Peregrine falcon chicks return to Milford cliffs after 70-year absence

Visitors asked to avoid two of only 12 cliff-nesting pairs in Pennsylvania


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  • Peregrine chick poses after being banded. (Photo provided)




  • Two peregrine chicks returned to the nest after a health check and banding. (Photo provided)




— After a 70-year absence, peregrine falcons have successfully nested this year in the Milford Cliffs area of the Delaware Water Gap National Recreation Area.

Historic nesting pairs were first reported on these cliffs in the 1940s and 1950s. No nests have been identified at this site until now, says the National Park Service.

Declines of nesting peregrine falcons in the northeastern United States were first observed following World War II and the use of the pesticide DDT. The catastrophic decline led to their federal listing as endangered by the U.S. Fish and Wildlife Service in 1972. Once a federally listed endangered species, peregrines were delisted in 1999 because of their highly successful recovery in many places in North America. The species remains listed as an endangered species in the state of Pennsylvania and is a protected species in the park.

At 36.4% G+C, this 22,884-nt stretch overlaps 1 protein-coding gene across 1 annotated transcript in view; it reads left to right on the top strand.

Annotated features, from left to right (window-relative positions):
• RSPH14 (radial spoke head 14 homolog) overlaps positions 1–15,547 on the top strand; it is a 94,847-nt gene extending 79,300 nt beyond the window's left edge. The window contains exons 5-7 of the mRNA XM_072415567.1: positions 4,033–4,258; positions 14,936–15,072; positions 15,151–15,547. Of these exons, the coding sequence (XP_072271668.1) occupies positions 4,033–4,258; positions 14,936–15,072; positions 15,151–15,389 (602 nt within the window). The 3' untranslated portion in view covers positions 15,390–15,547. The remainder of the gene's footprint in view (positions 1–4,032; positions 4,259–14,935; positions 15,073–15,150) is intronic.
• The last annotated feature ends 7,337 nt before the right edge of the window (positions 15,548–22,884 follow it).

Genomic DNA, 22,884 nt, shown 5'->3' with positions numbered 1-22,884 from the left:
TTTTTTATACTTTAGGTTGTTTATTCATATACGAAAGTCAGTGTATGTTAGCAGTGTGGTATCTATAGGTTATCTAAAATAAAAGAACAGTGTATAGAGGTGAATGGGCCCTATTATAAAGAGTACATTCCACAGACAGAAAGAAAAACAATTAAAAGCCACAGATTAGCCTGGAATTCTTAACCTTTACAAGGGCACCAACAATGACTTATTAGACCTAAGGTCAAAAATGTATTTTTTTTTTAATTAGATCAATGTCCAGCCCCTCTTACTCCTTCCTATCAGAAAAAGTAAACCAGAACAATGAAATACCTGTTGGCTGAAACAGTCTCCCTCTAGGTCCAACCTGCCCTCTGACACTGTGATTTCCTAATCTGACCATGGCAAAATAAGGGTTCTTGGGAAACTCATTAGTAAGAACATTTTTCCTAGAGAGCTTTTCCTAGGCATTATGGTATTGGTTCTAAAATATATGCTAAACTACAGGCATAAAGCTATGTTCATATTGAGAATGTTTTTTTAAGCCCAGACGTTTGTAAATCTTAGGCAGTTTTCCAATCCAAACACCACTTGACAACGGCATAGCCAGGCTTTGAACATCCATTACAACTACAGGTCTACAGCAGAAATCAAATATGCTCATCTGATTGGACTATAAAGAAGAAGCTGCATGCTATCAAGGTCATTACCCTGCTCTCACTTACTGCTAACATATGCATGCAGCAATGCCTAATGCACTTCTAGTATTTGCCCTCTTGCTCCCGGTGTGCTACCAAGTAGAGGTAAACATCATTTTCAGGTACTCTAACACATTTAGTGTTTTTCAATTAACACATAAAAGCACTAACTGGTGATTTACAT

The number of known cliff-nesting pairs in the state is 12. The park now has two.

Thanks to the cooperative efforts of park staff, Pennsylvania Game Commission staff, and volunteers, the nest has been monitored closely over the past several months following reports of territorial behaviors initially seen along the cliffs in February. In March the pair selected a nesting site on those same craggy, shale cliffs and then proceeded to lay eggs. Later in the spring adult brooding and feeding behaviors were observed, indicating that the eggs hatched.

To track chicks after they fledge and disperse Pennsylvania Game Commission staff, park staff, and volunteers worked together to locate the nest and band the two chicks. During the banding process each chick was assessed to determine gender, size, and health. One leg was banded with large letter and number combinations that can be seen with binoculars. The other leg was banded with a uniquely numbered silver band tracked by state and federal agencies.

Biologists will continue to closely monitor the chicks over the next several weeks. The park service asks that visitors honor the marked closures, since disturbing the young birds could result in a premature exit from the ledge before they have learned to fly. Closed areas will reopen when the young birds are old enough to not be disturbed by human activity. This is expected in late July or early August, once the young fledge from the nest.



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